Olympic direction

Written by: 
Brooke Nottingham

“Have you seen beach volleyball?” asks Doug Wren (’73). “It’s incredible. It’s nutty — unlike any other Olympic sport. There’s a DJ and cheerleaders. It’s like a big party.”
Wren has a VIP pass to that party this summer when he directs the live world feed of beach volleyball at the Olympic Games in London. This will be the eighth games for Wren, who majored in radio/television/film. He has produced or directed live feeds for the Olympics since 1992, including diving in Barcelona, swimming in Atlanta, whitewater rafting in Sydney, speed skating in Salt Lake City and basketball — “all 96 games!” — in Beijing.
NBC will pick up the live coverage of beach volleyball July 28-Aug. 9 at Horse Guards Park, across the street from Buckingham Palace.
“I hope I’ll be able to show the changing of the guards at the same time we’re playing volleyball,” says Wren, who will be several yards away directing the world feed from inside a television truck. “It will be the most unique venue of the Games.”

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Doug Wren

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Wren says he learned the fundamentals of directing at North Texas from Ed Glick.
“Prior to class with Glick, I had the same view of television as everyone else,” Wren says. “I wanted to be an announcer because that’s all anyone can identify with.”
Wren read the news on KNTU. Then he took a production class with Glick, where he learned to direct.
“I realized that interested me a whole lot more,” Wren says.
Split-second decisions
As director, Wren works with a producer and a crew to coordinate the live television coverage. They work from a television truck and watch feeds from several cameras on the field.
“Any time there’s a shot change,” Wren says, “that came from a director. Everything is a split-second decision when you’re cutting cameras. You have to anticipate what’s going to happen.”
After graduation, Wren worked production jobs at television stations across the country, gaining experience putting commercials on the air and directing sports coverage either out of remote trucks or classrooms using a microwave signal.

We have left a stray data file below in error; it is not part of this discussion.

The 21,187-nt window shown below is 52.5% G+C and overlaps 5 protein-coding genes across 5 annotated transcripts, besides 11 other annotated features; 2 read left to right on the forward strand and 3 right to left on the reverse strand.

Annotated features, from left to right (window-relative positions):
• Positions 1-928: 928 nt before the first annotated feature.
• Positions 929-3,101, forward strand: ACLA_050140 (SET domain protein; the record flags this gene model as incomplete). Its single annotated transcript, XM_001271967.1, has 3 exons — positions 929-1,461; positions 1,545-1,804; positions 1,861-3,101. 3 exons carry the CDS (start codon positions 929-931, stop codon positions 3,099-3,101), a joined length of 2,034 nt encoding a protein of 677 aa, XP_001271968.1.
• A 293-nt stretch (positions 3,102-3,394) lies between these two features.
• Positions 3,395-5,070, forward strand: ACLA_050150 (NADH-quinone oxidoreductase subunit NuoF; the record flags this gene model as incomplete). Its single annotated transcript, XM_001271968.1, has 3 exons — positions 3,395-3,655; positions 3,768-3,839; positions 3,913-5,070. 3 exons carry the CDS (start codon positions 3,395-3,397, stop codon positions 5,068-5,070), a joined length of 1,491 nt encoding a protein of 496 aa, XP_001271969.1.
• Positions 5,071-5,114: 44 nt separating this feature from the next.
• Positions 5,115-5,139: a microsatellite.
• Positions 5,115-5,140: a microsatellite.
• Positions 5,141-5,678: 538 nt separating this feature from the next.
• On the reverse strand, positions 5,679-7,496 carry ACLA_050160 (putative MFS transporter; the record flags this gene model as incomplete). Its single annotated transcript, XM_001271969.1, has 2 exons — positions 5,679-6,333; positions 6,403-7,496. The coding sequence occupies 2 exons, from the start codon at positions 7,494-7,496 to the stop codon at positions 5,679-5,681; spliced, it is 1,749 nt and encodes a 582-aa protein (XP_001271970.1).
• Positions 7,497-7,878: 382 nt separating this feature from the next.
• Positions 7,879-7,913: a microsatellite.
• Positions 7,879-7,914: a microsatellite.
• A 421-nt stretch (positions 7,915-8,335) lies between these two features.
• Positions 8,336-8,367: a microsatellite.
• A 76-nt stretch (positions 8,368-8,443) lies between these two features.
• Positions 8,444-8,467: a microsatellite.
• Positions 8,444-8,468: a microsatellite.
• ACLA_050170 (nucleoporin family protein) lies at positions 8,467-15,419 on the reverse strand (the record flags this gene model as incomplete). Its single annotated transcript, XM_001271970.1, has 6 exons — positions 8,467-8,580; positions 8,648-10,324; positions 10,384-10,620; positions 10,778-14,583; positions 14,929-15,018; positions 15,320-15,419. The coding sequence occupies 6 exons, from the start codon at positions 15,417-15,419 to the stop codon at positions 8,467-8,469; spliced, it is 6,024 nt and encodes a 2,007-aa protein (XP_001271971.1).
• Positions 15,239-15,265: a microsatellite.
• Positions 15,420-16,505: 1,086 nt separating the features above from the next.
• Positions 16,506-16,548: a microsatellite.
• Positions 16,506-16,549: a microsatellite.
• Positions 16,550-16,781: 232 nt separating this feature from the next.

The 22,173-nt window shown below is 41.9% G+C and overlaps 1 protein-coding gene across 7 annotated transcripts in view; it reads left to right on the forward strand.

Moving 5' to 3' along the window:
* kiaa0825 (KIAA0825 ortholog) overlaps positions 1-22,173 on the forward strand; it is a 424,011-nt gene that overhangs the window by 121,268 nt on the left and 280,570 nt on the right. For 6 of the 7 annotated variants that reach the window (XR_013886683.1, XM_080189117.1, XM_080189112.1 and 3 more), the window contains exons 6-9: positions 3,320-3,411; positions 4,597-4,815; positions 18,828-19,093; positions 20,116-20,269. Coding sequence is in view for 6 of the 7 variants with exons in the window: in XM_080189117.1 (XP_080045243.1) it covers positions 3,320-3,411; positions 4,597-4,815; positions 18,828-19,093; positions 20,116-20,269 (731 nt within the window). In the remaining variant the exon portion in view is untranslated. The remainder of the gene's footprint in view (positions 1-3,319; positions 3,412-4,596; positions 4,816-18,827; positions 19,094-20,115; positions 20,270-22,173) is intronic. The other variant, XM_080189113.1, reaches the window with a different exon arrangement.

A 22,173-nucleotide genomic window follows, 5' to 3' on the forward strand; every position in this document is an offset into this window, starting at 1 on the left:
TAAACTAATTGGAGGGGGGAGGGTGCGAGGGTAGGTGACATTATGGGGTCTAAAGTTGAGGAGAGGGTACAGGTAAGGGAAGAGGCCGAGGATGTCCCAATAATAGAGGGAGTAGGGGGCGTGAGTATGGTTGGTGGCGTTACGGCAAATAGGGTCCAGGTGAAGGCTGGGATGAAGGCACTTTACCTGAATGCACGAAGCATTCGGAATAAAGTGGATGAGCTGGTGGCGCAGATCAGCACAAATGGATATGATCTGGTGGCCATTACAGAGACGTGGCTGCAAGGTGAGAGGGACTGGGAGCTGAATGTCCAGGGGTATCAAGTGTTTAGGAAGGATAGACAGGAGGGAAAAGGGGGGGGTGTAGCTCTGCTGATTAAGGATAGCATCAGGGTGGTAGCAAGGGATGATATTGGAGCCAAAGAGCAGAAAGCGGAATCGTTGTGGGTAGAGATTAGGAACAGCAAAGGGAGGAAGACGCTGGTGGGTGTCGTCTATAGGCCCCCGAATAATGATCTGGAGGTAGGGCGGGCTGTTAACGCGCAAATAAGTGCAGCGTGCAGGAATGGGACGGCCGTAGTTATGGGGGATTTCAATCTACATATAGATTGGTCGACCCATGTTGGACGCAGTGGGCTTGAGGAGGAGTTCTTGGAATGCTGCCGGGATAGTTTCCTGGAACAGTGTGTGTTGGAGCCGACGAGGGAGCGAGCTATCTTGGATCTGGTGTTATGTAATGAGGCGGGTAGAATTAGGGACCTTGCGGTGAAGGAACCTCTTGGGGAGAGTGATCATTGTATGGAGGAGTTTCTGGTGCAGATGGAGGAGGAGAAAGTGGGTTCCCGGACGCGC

In 1982, he and a group of friends created Winner Communications. They started by producing quarter horse racing and Thoroughbred racing for major networks, including the newly founded ESPN. After 25 years, Winner Communications became the largest producer of programming on ESPN. The company was sold six years ago.
Adrenalin rush
Wren also has freelanced for various networks throughout his career, including the International Olympic Committee. He’s often hired years in advance.
“There’s nothing like being at the Olympics,” he says. “It’s one of the pinnacles of sports television.”
Wren will spend three weeks in London working 10- to 12-hour days six days a week. He’ll return to London a few weeks later to direct wheelchair basketball at the Paralympics.
This is Wren’s first time directing beach volleyball, although he watched it live at the Sydney Olympics. He spent the past year studying the game, figuring the field of play and the best camera angles.
“It’s like making a movie,” says Wren. “Now that I’m directing the live feed, I get to pick the crew.”
For volleyball, that means a huge staff of 50 or 60 people — including at least a dozen camera people.
“I bring them in from all around the country. I’ll be working with friends,” he says.
Wren hopes to get some time off so he can watch swimming. He swam competitively in high school and knew swimmers who eventually went to the Olympics.
“For me, directing a live feed is like an extension of being an athlete. It gives you that same adrenalin rush that you get when you’re participating in sports,” he says. ”It’s really exciting to be a part of the game.”